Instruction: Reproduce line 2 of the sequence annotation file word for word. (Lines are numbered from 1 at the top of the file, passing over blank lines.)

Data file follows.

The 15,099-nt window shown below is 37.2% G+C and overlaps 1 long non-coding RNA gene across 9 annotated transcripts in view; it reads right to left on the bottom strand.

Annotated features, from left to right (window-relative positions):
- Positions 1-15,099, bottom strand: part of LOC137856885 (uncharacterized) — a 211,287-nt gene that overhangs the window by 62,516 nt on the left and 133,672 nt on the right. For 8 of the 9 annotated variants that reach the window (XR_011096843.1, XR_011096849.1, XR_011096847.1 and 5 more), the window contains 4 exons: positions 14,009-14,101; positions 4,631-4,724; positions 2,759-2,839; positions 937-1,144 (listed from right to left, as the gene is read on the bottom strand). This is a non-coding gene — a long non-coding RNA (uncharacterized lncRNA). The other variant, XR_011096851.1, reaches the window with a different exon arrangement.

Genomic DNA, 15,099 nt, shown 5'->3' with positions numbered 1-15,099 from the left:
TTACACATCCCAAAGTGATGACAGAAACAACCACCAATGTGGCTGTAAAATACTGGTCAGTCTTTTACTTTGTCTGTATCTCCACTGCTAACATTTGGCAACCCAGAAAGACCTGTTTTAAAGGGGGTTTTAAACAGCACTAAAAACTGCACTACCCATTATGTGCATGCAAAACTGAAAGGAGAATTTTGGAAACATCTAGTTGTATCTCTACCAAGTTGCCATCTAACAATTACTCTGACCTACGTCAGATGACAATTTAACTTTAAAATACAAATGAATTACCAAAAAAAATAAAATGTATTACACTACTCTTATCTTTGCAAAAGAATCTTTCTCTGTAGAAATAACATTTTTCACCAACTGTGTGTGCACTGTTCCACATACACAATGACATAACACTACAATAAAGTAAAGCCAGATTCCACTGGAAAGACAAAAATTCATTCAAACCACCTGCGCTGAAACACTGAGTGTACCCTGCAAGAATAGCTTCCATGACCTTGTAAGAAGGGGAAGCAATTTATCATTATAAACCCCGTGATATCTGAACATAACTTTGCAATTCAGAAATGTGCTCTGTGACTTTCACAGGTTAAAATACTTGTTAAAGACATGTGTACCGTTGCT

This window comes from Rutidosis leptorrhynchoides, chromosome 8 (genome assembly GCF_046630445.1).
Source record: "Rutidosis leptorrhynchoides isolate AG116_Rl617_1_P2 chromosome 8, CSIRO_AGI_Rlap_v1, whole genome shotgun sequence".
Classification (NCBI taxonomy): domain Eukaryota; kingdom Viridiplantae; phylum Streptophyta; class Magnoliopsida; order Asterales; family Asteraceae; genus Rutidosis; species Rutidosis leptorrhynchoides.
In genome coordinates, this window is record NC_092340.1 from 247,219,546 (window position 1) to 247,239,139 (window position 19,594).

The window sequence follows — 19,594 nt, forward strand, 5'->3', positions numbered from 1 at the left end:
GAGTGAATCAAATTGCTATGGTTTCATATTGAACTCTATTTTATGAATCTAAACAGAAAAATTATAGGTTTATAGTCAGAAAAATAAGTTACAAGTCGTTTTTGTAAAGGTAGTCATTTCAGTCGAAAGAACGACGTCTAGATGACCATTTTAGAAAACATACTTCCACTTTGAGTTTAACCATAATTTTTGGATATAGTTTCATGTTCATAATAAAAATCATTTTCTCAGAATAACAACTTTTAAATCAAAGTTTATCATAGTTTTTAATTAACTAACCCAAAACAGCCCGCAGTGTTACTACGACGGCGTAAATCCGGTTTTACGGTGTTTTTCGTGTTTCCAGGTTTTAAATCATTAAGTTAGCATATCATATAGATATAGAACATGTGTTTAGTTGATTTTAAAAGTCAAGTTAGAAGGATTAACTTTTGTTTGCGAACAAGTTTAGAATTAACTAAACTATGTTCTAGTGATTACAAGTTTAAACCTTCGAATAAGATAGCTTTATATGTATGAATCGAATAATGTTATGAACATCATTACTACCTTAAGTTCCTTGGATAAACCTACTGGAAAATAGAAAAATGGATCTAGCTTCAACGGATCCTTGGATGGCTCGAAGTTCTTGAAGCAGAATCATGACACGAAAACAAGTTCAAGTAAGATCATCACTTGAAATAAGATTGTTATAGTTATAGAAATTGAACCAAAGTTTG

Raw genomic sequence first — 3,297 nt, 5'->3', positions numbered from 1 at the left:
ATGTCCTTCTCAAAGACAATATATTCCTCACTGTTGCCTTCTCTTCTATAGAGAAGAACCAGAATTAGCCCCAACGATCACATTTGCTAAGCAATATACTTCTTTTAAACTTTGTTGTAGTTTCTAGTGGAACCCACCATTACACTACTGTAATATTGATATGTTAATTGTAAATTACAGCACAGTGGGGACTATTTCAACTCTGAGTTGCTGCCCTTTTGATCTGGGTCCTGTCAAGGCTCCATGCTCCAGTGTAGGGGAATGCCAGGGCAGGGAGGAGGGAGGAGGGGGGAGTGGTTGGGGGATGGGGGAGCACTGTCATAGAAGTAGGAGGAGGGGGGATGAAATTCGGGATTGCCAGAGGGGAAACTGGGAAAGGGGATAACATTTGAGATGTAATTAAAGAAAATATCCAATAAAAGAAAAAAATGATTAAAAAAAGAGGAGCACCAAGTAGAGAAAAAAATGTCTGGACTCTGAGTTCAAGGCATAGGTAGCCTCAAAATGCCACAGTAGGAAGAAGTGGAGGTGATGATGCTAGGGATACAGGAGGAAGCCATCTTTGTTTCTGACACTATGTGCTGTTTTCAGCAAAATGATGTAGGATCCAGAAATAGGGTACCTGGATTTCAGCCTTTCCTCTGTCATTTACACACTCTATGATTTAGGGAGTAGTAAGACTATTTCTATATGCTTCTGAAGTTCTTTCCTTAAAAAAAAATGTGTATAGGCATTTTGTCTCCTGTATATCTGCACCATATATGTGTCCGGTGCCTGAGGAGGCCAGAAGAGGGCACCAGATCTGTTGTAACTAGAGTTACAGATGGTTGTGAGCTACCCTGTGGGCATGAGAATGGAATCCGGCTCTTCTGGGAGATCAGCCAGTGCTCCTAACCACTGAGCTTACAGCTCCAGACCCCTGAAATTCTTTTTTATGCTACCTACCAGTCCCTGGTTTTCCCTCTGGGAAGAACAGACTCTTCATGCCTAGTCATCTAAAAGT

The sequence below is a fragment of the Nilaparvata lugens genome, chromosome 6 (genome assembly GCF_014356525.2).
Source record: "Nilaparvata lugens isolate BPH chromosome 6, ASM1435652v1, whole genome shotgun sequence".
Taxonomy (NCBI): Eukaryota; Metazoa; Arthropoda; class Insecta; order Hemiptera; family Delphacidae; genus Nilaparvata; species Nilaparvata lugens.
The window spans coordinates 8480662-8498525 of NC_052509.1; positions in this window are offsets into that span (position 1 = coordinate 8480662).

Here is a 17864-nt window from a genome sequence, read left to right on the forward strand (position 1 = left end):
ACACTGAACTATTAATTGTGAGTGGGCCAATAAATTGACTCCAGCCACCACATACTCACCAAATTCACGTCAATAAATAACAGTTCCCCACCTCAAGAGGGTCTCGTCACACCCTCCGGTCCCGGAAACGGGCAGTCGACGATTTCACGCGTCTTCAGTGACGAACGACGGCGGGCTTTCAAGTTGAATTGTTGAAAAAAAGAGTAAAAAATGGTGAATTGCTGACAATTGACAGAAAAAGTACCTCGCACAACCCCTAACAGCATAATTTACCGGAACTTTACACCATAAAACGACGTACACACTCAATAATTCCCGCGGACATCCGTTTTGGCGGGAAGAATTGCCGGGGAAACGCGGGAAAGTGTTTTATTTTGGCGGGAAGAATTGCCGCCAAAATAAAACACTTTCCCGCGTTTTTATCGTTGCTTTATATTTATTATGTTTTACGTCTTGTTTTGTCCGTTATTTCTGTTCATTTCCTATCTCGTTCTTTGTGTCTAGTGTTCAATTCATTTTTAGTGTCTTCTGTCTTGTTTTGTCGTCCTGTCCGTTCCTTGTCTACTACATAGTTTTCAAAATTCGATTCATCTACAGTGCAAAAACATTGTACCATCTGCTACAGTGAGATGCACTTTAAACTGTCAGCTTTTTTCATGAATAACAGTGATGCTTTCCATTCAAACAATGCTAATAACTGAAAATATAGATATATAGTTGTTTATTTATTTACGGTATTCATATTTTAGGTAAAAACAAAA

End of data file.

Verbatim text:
Annotated features, from left to right (window-relative positions):